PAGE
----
4 days left for your conference proposal
There are only four days left to get your proposal in for this fall’s OpenSimulator Community Conference.
Last year, around 350 people attended the conference, and more than 3,000 watched the 40-plus videos posted online.
The conference was also a great opportunity to network with potential business partners and technology experts.
Here are some things you can create a presentation around:
Show off your company’s recent technical innovations or talk about upcoming ones
If you’re a grid, hosting company, consulting firm, content designers or scripter, we’d love to have you talk about the cool stuff you’re working on.
Now, you might be one of those self-effacing programmer types who doesn’t like to brag. Or maybe you don’t want to go through all the effort of coming up with a presentation and finding out that there’s no room for it on the schedule.
Run a how-to session
All the stuff you do is probably old-hat to you. So you might think it’s obvious to everyone else.
But there are a lot of new folks coming to OpenSim. Some of them are going to be at the conference, or watching the videos later, in order to get caught up on what’s going on.
Email me with your idea if it’s related to business or enterprise uses of OpenSim. Also consider it for the Content & Community track, or, if it’s a hands-on kind of activity instead of a traditional presentation, pitch it for the Learning Lab track.
Here are some ideas for presentations or activities:
- How to export stuff from Second Life to OpenSim
- How to set up a self-hosted private minigrid for building and warehousing, and how to upload the content to closed grids
- Where to find legal free and commercial content for OpenSim
- Licensing and distribution options for OpenSim content creators
- How to find your unique selling proposition
- How to travel the hypergrid
- How to start a new community grid
- How to start a new commercial grid
- Best free and paid marketing channels for your grid, service, or content
- If you offer a selection of services — hosting plans, platforms, technologies — you can do a session about how to choose between the various options. For example, “How to choose which hosting plan you need?” or “How to choose between Unity, HTML5, Flash, and OpenSim?”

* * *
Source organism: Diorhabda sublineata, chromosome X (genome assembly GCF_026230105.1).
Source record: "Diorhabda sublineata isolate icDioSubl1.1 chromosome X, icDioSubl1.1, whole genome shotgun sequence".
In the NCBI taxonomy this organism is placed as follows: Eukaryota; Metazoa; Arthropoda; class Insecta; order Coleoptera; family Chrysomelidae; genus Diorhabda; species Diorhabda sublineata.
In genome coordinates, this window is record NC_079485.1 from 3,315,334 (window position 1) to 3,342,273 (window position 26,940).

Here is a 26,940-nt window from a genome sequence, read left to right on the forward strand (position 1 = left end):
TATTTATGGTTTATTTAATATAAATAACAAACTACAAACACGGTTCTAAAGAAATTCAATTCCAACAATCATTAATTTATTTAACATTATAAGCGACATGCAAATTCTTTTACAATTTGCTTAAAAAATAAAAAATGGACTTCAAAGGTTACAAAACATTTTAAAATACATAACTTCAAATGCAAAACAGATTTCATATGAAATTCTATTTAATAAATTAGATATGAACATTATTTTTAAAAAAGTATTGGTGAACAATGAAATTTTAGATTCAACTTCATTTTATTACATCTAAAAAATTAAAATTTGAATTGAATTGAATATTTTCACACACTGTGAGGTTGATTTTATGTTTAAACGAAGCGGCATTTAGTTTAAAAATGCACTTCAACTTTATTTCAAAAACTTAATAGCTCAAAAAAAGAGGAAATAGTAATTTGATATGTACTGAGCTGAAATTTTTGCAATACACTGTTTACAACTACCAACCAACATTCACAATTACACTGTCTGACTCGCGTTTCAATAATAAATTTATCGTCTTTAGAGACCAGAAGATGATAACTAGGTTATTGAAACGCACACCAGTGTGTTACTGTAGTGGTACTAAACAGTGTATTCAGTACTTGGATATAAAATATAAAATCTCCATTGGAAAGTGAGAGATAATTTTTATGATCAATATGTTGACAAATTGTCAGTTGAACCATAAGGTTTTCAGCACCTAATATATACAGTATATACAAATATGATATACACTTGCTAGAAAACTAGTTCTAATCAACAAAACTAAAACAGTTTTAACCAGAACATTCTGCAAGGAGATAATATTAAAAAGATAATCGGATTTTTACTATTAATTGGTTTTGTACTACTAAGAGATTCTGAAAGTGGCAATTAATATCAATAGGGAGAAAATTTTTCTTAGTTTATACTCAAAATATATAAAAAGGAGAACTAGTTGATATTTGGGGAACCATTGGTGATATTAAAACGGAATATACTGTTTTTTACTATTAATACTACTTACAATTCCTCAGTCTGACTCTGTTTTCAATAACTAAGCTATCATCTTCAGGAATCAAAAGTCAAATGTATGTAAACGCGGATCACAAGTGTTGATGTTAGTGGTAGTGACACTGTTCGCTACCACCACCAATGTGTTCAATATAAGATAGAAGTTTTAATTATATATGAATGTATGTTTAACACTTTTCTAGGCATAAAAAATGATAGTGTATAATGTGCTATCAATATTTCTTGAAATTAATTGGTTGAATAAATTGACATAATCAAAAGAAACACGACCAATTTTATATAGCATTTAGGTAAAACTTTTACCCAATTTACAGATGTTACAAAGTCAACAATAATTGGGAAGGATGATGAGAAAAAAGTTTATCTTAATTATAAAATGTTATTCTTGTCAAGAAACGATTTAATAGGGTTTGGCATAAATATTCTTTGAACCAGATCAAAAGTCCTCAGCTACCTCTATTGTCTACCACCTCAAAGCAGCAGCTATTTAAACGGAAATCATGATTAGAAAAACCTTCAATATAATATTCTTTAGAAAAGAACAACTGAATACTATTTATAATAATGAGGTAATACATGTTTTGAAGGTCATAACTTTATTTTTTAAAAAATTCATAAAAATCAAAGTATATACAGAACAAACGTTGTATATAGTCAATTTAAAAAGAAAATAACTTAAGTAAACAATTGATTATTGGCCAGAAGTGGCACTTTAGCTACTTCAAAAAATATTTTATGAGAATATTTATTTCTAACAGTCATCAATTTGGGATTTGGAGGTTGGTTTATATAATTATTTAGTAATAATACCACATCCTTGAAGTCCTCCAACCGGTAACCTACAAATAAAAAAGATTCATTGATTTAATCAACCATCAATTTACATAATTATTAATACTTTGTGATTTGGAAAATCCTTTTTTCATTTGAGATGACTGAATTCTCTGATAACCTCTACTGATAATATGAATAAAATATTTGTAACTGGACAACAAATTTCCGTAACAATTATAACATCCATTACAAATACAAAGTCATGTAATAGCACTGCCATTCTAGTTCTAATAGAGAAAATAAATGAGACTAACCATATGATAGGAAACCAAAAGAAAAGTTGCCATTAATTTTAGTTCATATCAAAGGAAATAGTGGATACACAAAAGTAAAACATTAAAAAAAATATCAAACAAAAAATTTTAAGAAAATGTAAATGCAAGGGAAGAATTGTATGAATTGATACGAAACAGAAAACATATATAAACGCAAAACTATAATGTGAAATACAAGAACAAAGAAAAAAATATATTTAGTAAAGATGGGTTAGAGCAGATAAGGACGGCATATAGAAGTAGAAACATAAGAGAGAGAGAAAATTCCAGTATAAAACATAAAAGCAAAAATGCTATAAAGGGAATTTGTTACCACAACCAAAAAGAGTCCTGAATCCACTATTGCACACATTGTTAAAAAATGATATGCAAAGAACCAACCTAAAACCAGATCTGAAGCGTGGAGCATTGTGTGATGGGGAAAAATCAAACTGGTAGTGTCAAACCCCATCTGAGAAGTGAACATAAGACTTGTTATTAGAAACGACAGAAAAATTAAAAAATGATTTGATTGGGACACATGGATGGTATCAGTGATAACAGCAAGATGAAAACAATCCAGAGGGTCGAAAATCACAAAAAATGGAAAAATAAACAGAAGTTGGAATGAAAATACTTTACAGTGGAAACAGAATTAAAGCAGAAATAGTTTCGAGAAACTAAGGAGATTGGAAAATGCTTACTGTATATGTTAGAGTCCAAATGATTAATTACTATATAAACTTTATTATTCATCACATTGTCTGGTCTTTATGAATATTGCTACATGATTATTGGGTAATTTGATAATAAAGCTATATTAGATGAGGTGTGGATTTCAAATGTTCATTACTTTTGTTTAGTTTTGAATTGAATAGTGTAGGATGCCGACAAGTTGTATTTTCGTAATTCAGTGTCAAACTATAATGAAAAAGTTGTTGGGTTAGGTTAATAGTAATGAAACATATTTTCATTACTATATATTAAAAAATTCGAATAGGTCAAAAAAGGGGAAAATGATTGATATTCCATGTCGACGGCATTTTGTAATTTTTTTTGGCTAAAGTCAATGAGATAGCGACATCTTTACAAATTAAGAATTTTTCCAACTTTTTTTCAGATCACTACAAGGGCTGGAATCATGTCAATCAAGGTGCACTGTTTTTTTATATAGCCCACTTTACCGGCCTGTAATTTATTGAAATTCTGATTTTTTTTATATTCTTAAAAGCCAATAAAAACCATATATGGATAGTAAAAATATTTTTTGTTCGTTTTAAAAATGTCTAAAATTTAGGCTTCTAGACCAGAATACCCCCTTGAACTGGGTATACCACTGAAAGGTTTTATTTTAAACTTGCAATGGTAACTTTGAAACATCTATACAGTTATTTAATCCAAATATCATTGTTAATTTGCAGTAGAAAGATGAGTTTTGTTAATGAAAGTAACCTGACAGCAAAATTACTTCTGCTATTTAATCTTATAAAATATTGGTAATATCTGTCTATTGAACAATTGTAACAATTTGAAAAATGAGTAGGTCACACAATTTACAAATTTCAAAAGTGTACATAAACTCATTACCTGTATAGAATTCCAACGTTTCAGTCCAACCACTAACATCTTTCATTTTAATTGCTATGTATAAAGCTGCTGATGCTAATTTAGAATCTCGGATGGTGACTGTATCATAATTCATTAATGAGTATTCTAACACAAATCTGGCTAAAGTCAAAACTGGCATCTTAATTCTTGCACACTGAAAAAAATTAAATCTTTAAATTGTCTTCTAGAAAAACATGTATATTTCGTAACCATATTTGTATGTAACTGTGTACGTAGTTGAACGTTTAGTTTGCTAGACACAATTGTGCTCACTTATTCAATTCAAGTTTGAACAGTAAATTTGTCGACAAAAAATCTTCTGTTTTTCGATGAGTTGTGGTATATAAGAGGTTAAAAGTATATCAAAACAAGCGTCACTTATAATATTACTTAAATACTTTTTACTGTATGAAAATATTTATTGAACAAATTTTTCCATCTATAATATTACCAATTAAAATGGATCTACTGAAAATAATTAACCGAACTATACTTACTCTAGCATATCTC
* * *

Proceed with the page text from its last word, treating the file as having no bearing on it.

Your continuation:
- If you offer tools to your customers, you can do a how-to sessions on using them. Like, “How to use our management panel to run your grid,” or “How to use our merchant tools to run your store.”
- How OpenSim building differs from building in Second Life
- How to script vehicles for the new Bullet physics engine
- How to build for compatibility with the Oculus Rift and other devices
- How to use cross-grid marketing and collaboration to promote your grid, community, or service
Be part of a panel or a Q&A
Not everyone is up to standing up in front of a crowd of avatars and giving a talk. What if nobody shows up because they are all over at another, much sexier talk? Or what if nobody asks any questions?
First, the people sitting right there in front of you are only a small portion of your eventual audience, when you count in streaming and video watching. Second, you should prepare some canned questions for the moderator to ask you to get things going — or if it starts to drag.
Or you could share some of the risk by being on a panel, such as last year’s Copyright and Content Protection discussion.
Another example was the New World Studio presentation, where I did the introduction of the technology, then developer Olivier Battini just answered questions.
Are you interested in being on a panel? Let me know!
- Does OpenSim have enough of a critical mass to survive Linden Lab’s transition to a new platform?
- What place does OpenSim have in the coming virtual reality metaverse?
- DRM in OpenSim — should creators push for grids to adopt the new “export” permission, stay on just closed grids, or drop permissions altogether in favor of licenses?
- A panel of merchants who sell on the Kitely Market sharing their experiences with the platform
- A discussion about promoting OpenSim to the wider world
- Any controversial topic that people are talking about
Plus, any of the “how to” topic ideas might work as a panel discussion, as well.